Kidnapping Jury Instruction
Case: State of Tennessee v. Jerome Maurice Teats and State of Tennessee v. Ricco R. Williams
Issue: Is a Defendant denied due process when he is convicted of kidnapping one victim and an accompanying felony of a second victim?
Facts: In these two similar but not consolidated cases, the Defendants were convicted of kidnapping against some victim(s) and an accompanying felony of against another victim(s) for conduct transpiring during single episodes. The trial court in each case denied the Defendants’ request for a jury instruction asking whether the kidnapping charge arose out of the same conduct as the accompanying felony, pursuant to State v. White, 362 S.W.3d 559 (Tenn. 2012).
Appellate Decision: The Court of Criminal Appeals issued divided opinions in both cases coming down on opposite sides. In Teats, the majority held that a White instruction was not required, largely because the convictions were against different victims, rather than against a single victim. Moreover, the court held that moving one victim was not necessary to the commission of the robbery of the other victim. Judge Tipton dissented, writing that the recent White decision did not overrule the merger principals of the earlier decision in State v. Anthony, 817 S.W.2d 299 (Tenn. 1991), and in this case the question should have been given to the jury.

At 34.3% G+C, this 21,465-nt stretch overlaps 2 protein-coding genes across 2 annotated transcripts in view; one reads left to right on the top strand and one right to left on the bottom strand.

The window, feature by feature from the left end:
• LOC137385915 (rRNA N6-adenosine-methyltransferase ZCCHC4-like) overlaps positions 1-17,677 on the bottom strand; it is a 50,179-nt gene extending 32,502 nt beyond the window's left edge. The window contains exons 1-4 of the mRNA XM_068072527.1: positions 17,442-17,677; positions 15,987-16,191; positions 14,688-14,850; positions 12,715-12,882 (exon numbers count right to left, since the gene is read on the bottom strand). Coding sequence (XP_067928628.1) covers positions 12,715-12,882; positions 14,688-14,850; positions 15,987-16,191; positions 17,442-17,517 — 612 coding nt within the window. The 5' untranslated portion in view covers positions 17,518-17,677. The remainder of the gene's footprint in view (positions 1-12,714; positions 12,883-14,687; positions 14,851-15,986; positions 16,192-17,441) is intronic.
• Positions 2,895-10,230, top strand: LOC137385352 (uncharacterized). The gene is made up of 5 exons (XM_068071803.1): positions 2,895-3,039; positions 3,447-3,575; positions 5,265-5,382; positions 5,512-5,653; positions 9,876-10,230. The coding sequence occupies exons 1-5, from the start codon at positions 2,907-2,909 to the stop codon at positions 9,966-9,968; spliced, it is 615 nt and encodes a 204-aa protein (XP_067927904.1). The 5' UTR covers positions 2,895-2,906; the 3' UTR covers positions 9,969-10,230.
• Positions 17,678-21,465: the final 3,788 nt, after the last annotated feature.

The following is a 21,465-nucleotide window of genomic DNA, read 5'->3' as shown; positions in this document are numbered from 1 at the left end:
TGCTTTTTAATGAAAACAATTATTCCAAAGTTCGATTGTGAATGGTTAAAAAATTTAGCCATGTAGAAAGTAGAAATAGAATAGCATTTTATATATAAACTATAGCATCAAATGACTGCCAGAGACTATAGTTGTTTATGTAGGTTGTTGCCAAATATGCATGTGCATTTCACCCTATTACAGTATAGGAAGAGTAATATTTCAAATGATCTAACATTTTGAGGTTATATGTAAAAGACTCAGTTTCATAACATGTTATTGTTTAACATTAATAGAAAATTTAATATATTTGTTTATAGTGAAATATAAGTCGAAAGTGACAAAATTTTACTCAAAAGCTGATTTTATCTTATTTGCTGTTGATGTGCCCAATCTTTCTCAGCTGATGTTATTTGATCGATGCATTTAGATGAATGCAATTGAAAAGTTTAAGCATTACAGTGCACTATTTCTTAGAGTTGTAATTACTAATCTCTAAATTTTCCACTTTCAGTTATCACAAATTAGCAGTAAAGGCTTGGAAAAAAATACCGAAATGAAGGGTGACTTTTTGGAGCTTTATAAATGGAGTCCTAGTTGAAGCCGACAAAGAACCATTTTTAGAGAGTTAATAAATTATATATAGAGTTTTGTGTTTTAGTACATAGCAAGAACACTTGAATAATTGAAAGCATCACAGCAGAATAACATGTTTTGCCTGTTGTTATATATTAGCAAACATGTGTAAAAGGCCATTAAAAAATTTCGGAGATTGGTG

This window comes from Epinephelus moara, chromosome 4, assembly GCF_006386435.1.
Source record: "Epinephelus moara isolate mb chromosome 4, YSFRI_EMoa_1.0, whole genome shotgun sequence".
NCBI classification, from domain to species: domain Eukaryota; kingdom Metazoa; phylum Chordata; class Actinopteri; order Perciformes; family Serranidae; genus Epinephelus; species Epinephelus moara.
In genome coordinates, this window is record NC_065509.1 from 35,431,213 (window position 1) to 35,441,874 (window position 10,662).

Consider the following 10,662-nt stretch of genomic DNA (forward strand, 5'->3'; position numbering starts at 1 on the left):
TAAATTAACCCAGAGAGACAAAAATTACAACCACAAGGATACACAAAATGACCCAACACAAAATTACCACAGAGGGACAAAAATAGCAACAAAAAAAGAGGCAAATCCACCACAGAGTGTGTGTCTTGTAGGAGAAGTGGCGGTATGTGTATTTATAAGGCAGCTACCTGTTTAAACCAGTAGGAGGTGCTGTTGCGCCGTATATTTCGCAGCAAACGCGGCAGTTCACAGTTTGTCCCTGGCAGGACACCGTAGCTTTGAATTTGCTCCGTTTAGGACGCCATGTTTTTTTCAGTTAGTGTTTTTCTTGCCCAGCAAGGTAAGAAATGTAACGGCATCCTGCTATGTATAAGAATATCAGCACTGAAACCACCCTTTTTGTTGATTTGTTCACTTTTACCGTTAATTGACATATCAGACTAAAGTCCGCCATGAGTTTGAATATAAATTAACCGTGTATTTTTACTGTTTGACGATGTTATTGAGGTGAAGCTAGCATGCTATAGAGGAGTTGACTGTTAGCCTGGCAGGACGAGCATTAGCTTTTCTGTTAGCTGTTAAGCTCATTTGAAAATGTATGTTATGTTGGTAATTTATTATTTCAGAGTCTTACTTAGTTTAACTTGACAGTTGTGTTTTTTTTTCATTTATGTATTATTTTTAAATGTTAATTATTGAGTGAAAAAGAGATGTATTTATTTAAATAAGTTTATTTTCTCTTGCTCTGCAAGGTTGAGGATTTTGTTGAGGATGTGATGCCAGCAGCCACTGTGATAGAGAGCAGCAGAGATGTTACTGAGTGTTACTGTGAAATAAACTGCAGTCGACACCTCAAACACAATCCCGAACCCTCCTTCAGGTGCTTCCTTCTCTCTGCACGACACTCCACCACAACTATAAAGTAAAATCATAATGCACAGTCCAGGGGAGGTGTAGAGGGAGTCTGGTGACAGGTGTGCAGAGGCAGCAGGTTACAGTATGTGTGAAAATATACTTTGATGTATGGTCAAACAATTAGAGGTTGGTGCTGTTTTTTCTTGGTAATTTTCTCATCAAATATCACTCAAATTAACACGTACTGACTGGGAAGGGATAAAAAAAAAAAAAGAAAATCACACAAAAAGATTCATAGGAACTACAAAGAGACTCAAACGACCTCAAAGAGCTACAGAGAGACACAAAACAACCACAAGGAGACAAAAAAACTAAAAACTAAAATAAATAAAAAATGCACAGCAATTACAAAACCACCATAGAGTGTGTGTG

In Williams, the majority reversed and remanded, holding that there is a reasonably probability that a jury, if instructed, could find that the binding of the victims was essentially incidental to the robbery. Judge Witt issued an opinion dissenting and concurring, writing that it should be left to the supreme court to overrule Anthony’s holding that due process principles constrict the use of kidnapping convictions against victims even though those victims were not victims in any accompanying felony.
Review Granted: May 15, 2014.
Prediction: Ben thinks that the supreme court will craft a rule providing that the White instruction be liberally issued to let juries decide when the kidnapping of one victim is incidental to an accompanying felony against another victim. Otherwise, prosecutors would have too much discretion as to whether a defendant faces a conviction for kidnapping or the accompanying felony.